Bombs In The Cupboard!

During our numerous visits to 10 Redpath Street, I overheard bits and pieces of conversations, none of which I understood.  On one such occasion, it would take a few years before the meaning of the words became clear.

Dad leaned against the thickness of the timber stump that supported the outer wall of his Grandmother’s old Queenslander.  As he casually chatted to his Uncle, his eyes surveyed the nether regions of the house.  Nothing had changed since the many weekends and holidays he had spent there during his childhood. He peered across the compacted earth floor around Uncle Bill’s blue Morris car, the old cracked paint that twisted and curled on the rippled iron laundry walls, and as his attention wove in and out of the gaps between stumps, suddenly, his gaze fell upon something that sat in the far reaching shadows.  Although he couldn’t clearly define the object from where he stood, there was no need for a closer inspection.   Memories of his Childhood flashed before his eyes; of the times he and his cousins had spent exploring; of the great discoveries they had made.  Turning to face his Uncle, Dad spoke with an urgency to his tone.

“Hey Bill, you need to do something about that ice chest!”

Uncle Bill didn’t answer straight away, then in his usual unperturbed way, he nodded.

 “Yeah… I should one day.”

Dad shook his head and grinned sideways at his uncle, knowing that day wouldn’t come soon, if at all. Uncle Bill wasn’t one to make quick decisions, even if it was a matter of life or death.

Nothing more was said about Uncle Bill’s ice chest until a few years later, in 1979.   In December of the previous year, Uncle Bill suffered a severe stroke which resulted in the permanent loss of speech and paralysis down one side.  Initially, following treatment in hospital, he lived with my Grandfather on the farm.  It was during this period that I overheard a conversation between my parents which aroused my curiosity.  All I understood from the fragments I had heard was that there had been an announcement on the radio involving the Army.  And that it also concerned that old ice chest that stood beneath Uncle Bill’s house.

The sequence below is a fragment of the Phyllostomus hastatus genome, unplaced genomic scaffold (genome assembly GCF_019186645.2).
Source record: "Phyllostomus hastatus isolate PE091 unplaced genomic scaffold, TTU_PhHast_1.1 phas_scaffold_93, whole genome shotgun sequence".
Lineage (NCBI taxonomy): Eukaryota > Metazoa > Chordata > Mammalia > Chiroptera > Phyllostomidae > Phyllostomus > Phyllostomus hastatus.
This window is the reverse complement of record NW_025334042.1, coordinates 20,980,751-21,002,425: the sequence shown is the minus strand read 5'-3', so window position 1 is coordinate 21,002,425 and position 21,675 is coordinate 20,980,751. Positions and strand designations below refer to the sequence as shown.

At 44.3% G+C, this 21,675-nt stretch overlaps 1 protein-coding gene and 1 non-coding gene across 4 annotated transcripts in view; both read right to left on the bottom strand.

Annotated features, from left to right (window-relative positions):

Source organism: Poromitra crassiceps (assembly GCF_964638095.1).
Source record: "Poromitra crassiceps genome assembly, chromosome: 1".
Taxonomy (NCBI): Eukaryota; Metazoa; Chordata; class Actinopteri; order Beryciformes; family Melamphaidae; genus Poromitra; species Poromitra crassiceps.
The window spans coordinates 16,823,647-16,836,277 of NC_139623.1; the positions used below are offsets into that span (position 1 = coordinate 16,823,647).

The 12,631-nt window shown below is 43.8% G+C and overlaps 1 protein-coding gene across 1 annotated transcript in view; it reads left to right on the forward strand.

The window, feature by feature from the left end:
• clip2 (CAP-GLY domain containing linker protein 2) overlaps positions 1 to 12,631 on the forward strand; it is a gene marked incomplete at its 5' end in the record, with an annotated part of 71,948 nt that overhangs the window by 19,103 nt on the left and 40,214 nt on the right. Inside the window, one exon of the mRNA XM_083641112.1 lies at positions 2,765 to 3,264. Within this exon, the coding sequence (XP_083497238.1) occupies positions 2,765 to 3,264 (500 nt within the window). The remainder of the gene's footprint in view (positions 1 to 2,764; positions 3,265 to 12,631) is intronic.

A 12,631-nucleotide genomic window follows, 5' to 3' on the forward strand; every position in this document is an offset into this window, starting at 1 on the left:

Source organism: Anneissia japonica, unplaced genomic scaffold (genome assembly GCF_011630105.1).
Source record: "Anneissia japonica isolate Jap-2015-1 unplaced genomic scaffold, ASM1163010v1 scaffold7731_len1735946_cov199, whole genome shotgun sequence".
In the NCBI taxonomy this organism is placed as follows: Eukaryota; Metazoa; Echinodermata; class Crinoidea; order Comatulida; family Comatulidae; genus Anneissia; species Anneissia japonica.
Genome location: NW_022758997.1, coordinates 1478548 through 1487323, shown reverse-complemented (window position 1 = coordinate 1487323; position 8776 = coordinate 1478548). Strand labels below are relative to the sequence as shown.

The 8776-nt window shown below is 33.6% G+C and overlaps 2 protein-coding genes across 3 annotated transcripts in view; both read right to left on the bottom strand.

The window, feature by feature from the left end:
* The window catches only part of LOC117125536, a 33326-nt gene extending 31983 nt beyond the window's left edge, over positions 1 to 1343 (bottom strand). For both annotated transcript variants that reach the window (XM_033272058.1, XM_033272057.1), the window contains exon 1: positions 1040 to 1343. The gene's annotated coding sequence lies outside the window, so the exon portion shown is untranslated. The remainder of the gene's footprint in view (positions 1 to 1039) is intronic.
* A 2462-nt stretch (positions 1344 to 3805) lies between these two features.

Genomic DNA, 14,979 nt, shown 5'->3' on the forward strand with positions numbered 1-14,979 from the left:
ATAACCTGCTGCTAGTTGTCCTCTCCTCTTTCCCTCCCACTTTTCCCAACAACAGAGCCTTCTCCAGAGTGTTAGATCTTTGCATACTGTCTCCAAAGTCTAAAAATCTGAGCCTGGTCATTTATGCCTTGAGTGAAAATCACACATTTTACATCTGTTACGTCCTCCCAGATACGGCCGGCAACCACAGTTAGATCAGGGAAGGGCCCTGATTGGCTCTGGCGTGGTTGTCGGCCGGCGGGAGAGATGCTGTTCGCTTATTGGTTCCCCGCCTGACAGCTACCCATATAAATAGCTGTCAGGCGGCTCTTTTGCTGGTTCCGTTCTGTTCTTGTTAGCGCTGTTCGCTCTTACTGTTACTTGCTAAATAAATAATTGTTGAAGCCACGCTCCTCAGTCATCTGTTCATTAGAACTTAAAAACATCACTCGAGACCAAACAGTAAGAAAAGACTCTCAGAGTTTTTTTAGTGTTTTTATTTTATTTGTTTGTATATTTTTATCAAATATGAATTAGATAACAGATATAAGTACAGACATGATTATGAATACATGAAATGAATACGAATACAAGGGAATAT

“So Dad, what’s in that old ice chest?” I had to ask, my curiosity  got the better of me.

“It’s full of ammunition,” Dad replied.  “Old wartime shells.”

“Really” I asked incredulously, “So, it is full of bullets?”

“No, shells…all are about yay big,” Dad held his hands about a foot apart.

“One, in particular, would be at least double that in size.” he adds.

By now my attention clung to Dad’s every word as the story grew in magnitude.

“My Grandfather souvenired them from either the Boer War or World War One…not sure which.”

“So, your Grandfather was a soldier?”  I was now intrigued. I knew nothing about the man.  This was the first I had even heard of his existence.

“Yes, he was a Military Man.” Dad said.  “Apparently, after world war one, the family were hoping for another war, so they could send him away again.”

Dad grinned as he read my puzzled face and explained.

“Well, he wasn’t much of a farmer. He was a soldier,”